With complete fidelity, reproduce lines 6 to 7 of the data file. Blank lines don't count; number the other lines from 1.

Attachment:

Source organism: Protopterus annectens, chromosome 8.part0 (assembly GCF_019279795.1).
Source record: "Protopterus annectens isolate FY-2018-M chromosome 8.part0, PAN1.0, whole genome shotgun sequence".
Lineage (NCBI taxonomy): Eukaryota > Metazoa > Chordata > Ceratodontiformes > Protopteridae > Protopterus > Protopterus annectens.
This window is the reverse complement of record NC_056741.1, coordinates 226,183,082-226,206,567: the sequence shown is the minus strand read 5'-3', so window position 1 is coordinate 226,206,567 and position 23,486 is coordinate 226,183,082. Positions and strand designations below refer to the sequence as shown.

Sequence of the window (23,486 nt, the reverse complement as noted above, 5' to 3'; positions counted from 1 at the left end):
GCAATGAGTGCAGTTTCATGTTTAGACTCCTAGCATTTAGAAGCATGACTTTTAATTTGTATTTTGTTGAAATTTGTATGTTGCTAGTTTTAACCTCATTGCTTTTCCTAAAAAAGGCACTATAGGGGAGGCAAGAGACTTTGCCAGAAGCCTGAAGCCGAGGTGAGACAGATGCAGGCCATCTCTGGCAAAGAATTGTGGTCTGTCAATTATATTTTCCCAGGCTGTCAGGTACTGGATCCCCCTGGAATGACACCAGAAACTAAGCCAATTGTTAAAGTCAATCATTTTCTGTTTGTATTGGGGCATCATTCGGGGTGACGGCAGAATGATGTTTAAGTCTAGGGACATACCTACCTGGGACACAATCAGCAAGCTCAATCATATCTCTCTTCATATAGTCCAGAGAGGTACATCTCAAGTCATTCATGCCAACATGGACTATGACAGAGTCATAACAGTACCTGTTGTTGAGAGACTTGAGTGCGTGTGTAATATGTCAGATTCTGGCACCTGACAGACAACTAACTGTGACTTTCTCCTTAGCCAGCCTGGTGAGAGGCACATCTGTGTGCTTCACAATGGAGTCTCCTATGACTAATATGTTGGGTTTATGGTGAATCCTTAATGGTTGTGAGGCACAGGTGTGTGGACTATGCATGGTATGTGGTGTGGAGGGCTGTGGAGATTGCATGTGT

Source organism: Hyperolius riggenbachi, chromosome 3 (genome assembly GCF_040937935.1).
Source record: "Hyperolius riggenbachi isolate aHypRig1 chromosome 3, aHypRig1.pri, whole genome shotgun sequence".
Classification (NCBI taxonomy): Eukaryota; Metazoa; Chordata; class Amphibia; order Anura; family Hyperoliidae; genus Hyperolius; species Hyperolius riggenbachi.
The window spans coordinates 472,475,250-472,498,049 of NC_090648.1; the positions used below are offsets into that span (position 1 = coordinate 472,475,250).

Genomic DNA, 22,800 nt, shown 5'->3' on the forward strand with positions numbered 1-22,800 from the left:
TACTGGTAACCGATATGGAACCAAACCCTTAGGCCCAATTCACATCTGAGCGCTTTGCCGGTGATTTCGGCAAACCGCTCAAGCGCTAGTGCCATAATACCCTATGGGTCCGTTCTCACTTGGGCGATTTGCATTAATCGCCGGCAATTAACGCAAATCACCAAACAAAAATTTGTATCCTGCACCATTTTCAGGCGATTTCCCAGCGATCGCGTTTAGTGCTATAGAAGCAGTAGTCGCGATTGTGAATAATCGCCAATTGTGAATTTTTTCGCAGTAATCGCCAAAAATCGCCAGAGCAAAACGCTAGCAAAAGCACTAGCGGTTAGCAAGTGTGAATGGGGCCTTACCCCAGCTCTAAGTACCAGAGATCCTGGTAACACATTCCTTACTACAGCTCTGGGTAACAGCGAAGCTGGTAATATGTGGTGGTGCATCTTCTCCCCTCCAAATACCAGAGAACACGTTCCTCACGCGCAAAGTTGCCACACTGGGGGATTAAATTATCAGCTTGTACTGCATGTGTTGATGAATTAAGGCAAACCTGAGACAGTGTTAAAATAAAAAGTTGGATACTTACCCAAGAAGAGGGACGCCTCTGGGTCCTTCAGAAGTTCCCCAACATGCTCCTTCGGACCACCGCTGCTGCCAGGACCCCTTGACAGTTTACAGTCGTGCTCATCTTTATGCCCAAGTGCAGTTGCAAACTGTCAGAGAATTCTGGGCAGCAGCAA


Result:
GCAATGAGTGCAGTTTCATGTTTAGACTCCTAGCATTTAGAAGCATGACTTTTAATTTGTATTTTGTTGAAATTTGTATGTTGCTAGTTTTAACCTCATTGCTTTTCCTAAAAAAGGCACTATAGGGGAGGCAAGAGACTTTGCCAGAAGCCTGAAGCCGAGGTGAGACAGATGCAGGCCATCTCTGGCAAAGAATTGTGGTCTGTCAATTATATTTTCCCAGGCTGTCAGGTACTGGATCCCCCTGGAATGACACCAGAAACTAAGCCAATTGTTAAAGTCAATCATTTTCTGTTTGTATTGGGGCATCATTCGGGGTGACGGCAGAATGATGTTTAAGTCTAGGGACATACCTACCTGGGACACAATCAGCAAGCTCAATCATATCTCTCTTCATATAGTCCAGAGAGGTACATCTCAAGTCATTCATGCCAACATGGACTATGACAGAGTCATAACAGTACCTGTTGTTGAGAGACTTGAGTGCGTGTGTAATATGTCAGATTCTGGCACCTGACAGACAACTAACTGTGACTTTCTCCTTAGCCAGCCTGGTGAGAGGCACATCTGTGTGCTTCACAATGGAGTCTCCTATGACTAATATGTTGGGTTTATGGTGAATCCTTAATGGTTGTGAGGCACAGGTGTGTGGACTATGCATGGTATGTGGTGTGGAGGGCTGTGGAGATTGCATGTGT

Source organism: Hyperolius riggenbachi, chromosome 3 (genome assembly GCF_040937935.1).